Box 2. Did Morton manipulate his samples? Gould states that “as a favorite tool for adjustment, Morton chose to include or delete large subsamples in order to match grand means with a priori expectations”…This criticism stems from the fact that each of Morton’s broader racial samples (e.g., “Indian”) were composed of multiple population subsamples, typically with differing mean cranial capacities. Thus it is possible to alter the overall “race” means by manipulating their constituent subsamples, and Gould charges that Morton did just that in order to obtain the results he expected.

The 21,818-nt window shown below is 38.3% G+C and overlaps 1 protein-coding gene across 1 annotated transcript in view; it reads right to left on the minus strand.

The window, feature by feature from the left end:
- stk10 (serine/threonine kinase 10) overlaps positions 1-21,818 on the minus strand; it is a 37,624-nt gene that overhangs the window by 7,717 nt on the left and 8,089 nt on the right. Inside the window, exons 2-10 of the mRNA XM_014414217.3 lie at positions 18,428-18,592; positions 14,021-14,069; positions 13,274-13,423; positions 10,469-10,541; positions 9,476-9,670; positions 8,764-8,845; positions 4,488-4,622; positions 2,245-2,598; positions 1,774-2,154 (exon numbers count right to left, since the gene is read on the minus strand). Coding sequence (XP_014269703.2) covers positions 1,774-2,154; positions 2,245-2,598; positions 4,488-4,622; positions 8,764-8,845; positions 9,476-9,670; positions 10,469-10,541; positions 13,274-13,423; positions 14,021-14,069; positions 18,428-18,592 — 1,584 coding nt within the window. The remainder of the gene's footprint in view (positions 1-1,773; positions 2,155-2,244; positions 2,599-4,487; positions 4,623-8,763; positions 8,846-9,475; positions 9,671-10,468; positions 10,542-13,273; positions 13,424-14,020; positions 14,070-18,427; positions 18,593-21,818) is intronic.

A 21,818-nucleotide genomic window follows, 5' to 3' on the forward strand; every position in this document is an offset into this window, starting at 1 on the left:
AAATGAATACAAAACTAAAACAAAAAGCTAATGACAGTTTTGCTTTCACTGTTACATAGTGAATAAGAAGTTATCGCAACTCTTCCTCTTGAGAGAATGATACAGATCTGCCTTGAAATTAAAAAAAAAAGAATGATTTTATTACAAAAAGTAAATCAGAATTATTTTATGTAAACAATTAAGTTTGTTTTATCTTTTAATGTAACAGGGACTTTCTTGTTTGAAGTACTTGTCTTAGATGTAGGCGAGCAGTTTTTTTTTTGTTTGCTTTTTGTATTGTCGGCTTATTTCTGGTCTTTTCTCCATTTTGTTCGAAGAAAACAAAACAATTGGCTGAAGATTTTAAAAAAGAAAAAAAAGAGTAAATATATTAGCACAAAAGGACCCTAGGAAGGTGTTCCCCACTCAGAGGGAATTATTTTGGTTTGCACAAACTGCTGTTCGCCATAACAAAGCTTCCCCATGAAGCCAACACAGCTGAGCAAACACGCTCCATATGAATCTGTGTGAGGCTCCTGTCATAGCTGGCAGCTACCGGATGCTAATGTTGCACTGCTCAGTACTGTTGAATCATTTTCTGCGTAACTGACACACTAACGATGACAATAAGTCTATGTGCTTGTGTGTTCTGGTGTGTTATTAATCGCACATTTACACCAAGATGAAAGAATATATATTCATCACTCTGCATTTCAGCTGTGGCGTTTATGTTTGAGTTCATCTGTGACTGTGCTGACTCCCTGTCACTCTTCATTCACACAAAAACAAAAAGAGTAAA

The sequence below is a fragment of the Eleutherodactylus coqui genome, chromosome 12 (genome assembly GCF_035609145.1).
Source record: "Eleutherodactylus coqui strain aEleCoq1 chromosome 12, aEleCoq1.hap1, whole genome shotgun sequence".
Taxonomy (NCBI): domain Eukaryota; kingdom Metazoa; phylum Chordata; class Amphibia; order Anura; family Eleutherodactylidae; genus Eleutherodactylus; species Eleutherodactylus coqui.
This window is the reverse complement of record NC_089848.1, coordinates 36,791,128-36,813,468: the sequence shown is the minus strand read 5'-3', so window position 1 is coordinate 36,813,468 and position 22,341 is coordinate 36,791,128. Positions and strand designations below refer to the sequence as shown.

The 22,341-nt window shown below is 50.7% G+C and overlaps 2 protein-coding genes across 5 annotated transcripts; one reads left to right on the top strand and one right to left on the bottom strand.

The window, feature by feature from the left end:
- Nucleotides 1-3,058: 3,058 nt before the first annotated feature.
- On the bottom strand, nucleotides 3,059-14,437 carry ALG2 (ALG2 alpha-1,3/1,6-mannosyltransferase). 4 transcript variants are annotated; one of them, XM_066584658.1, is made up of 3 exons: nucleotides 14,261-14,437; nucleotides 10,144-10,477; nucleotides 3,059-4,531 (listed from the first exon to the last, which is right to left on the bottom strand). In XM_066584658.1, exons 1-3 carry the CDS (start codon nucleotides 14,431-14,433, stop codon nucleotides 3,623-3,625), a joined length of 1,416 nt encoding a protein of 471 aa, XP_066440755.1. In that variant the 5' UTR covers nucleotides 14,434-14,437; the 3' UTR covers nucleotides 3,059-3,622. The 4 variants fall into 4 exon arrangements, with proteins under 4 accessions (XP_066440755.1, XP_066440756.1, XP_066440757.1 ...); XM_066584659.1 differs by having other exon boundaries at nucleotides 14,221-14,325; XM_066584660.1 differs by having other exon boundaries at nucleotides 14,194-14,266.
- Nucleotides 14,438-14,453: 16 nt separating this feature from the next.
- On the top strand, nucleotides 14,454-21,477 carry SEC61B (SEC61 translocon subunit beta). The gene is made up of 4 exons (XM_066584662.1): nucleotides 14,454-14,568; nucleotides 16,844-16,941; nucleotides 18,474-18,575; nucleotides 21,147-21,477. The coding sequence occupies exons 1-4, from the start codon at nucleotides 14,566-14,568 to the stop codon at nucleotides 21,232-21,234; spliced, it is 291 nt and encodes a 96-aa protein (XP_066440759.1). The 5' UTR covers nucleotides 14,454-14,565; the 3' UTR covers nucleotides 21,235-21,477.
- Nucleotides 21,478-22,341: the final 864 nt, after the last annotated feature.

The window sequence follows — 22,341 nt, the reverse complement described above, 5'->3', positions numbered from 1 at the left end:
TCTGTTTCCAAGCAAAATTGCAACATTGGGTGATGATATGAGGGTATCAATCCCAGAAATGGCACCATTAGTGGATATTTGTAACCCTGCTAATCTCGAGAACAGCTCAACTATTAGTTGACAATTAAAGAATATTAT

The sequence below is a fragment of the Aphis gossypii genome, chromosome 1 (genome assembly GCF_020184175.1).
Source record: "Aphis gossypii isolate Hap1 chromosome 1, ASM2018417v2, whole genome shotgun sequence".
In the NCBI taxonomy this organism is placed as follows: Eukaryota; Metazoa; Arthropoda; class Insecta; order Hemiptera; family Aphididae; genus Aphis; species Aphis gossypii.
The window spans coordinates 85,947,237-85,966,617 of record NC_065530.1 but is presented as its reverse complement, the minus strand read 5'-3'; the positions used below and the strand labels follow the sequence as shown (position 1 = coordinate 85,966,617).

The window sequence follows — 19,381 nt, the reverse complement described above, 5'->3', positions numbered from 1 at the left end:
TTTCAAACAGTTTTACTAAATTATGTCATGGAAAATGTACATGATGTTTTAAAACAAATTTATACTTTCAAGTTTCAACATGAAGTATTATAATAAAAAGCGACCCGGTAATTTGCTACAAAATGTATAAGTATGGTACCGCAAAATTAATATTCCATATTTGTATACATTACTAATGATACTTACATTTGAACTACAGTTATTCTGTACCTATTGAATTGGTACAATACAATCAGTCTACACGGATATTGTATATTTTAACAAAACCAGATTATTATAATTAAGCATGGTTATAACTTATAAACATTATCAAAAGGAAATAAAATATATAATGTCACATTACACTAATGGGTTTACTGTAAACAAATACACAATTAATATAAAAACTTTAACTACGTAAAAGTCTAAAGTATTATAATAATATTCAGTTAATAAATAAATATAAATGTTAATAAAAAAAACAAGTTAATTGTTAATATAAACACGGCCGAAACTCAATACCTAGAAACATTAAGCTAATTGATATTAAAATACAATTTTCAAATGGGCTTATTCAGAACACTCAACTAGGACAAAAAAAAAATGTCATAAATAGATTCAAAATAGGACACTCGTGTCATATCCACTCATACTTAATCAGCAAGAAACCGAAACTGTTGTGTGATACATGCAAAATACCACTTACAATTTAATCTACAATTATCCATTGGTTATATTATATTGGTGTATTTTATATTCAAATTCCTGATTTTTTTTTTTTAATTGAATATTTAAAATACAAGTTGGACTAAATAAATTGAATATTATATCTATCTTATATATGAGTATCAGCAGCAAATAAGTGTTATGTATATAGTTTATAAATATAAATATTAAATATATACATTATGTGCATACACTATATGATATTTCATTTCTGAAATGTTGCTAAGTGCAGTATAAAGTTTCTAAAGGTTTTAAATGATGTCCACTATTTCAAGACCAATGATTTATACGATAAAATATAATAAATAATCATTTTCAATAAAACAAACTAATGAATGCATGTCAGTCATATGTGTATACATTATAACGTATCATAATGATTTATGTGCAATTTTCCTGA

For example, Gould compares the cranial capacities in Morton’s 1839 and 1849 publications and finds that “Morton’s Indian mean had plummeted to 79 in3.… But, again, this low value only records an increasing inequality of sub-sample size. Small-headed (and small-statured) Peruvians had formed 23 percent of the 1839 sample; they now made up nearly half the total sample”…However, the “Indian” mean was 79.6 in3 in Morton 1839 and 79.3 in3 in Morton 1849, so the “plummet” Gould refers to was all of 0.3 in3. More importantly, Morton in 1849…explicitly calculated his overall “Indian” average by taking the mean of three subgroups: Peruvians, Mexicans, and “Barbarous Tribes”—this is readily apparent in Morton’s table reprinted in Gould…As such, the percentage of the overall “Indian” sample composed of Peruvians is irrelevant to the overall mean, as it is only the Peruvian average which impacts the overall value. The Peruvian average changed by less than 1 in3 from Morton 1839 (n = 33) to Morton 1849 (n = 155).